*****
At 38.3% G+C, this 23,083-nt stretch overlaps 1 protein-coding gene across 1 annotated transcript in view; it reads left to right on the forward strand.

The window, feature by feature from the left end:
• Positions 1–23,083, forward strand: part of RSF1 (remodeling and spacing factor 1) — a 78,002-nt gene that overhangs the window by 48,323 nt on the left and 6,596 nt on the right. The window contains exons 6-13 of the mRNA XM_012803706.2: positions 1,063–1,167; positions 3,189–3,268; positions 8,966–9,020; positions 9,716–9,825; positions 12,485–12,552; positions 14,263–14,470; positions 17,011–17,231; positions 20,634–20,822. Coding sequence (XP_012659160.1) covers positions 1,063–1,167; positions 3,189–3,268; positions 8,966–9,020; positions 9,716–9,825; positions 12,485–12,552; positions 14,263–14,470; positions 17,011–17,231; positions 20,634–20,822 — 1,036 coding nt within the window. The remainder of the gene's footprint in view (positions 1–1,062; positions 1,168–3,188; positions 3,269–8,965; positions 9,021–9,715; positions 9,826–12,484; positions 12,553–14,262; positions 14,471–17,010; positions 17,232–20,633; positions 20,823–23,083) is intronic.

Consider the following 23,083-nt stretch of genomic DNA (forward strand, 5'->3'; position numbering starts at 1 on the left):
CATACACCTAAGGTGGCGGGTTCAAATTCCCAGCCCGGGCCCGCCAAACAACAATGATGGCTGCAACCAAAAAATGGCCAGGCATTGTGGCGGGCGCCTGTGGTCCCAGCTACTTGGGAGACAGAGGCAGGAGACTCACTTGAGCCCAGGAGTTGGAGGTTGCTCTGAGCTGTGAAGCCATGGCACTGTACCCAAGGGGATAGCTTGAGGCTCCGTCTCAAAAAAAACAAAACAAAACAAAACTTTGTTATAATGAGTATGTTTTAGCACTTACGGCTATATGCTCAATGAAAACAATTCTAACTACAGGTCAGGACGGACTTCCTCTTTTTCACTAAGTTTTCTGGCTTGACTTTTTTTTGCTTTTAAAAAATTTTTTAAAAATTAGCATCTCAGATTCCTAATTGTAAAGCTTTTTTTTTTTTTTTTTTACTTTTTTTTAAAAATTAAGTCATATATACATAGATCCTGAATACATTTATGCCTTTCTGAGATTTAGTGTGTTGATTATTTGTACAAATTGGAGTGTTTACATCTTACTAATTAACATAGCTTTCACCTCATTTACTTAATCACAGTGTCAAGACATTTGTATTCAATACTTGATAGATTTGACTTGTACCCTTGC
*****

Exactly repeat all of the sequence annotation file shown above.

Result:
At 38.3% G+C, this 23,083-nt stretch overlaps 1 protein-coding gene across 1 annotated transcript in view; it reads left to right on the forward strand.

The window, feature by feature from the left end:
• Positions 1–23,083, forward strand: part of RSF1 (remodeling and spacing factor 1) — a 78,002-nt gene that overhangs the window by 48,323 nt on the left and 6,596 nt on the right. The window contains exons 6-13 of the mRNA XM_012803706.2: positions 1,063–1,167; positions 3,189–3,268; positions 8,966–9,020; positions 9,716–9,825; positions 12,485–12,552; positions 14,263–14,470; positions 17,011–17,231; positions 20,634–20,822. Coding sequence (XP_012659160.1) covers positions 1,063–1,167; positions 3,189–3,268; positions 8,966–9,020; positions 9,716–9,825; positions 12,485–12,552; positions 14,263–14,470; positions 17,011–17,231; positions 20,634–20,822 — 1,036 coding nt within the window. The remainder of the gene's footprint in view (positions 1–1,062; positions 1,168–3,188; positions 3,269–8,965; positions 9,021–9,715; positions 9,826–12,484; positions 12,553–14,262; positions 14,471–17,010; positions 17,232–20,633; positions 20,823–23,083) is intronic.

Consider the following 23,083-nt stretch of genomic DNA (forward strand, 5'->3'; position numbering starts at 1 on the left):
CATACACCTAAGGTGGCGGGTTCAAATTCCCAGCCCGGGCCCGCCAAACAACAATGATGGCTGCAACCAAAAAATGGCCAGGCATTGTGGCGGGCGCCTGTGGTCCCAGCTACTTGGGAGACAGAGGCAGGAGACTCACTTGAGCCCAGGAGTTGGAGGTTGCTCTGAGCTGTGAAGCCATGGCACTGTACCCAAGGGGATAGCTTGAGGCTCCGTCTCAAAAAAAACAAAACAAAACAAAACTTTGTTATAATGAGTATGTTTTAGCACTTACGGCTATATGCTCAATGAAAACAATTCTAACTACAGGTCAGGACGGACTTCCTCTTTTTCACTAAGTTTTCTGGCTTGACTTTTTTTTGCTTTTAAAAAATTTTTTAAAAATTAGCATCTCAGATTCCTAATTGTAAAGCTTTTTTTTTTTTTTTTTTACTTTTTTTTAAAAATTAAGTCATATATACATAGATCCTGAATACATTTATGCCTTTCTGAGATTTAGTGTGTTGATTATTTGTACAAATTGGAGTGTTTACATCTTACTAATTAACATAGCTTTCACCTCATTTACTTAATCACAGTGTCAAGACATTTGTATTCAATACTTGATAGATTTGACTTGTACCCTTGC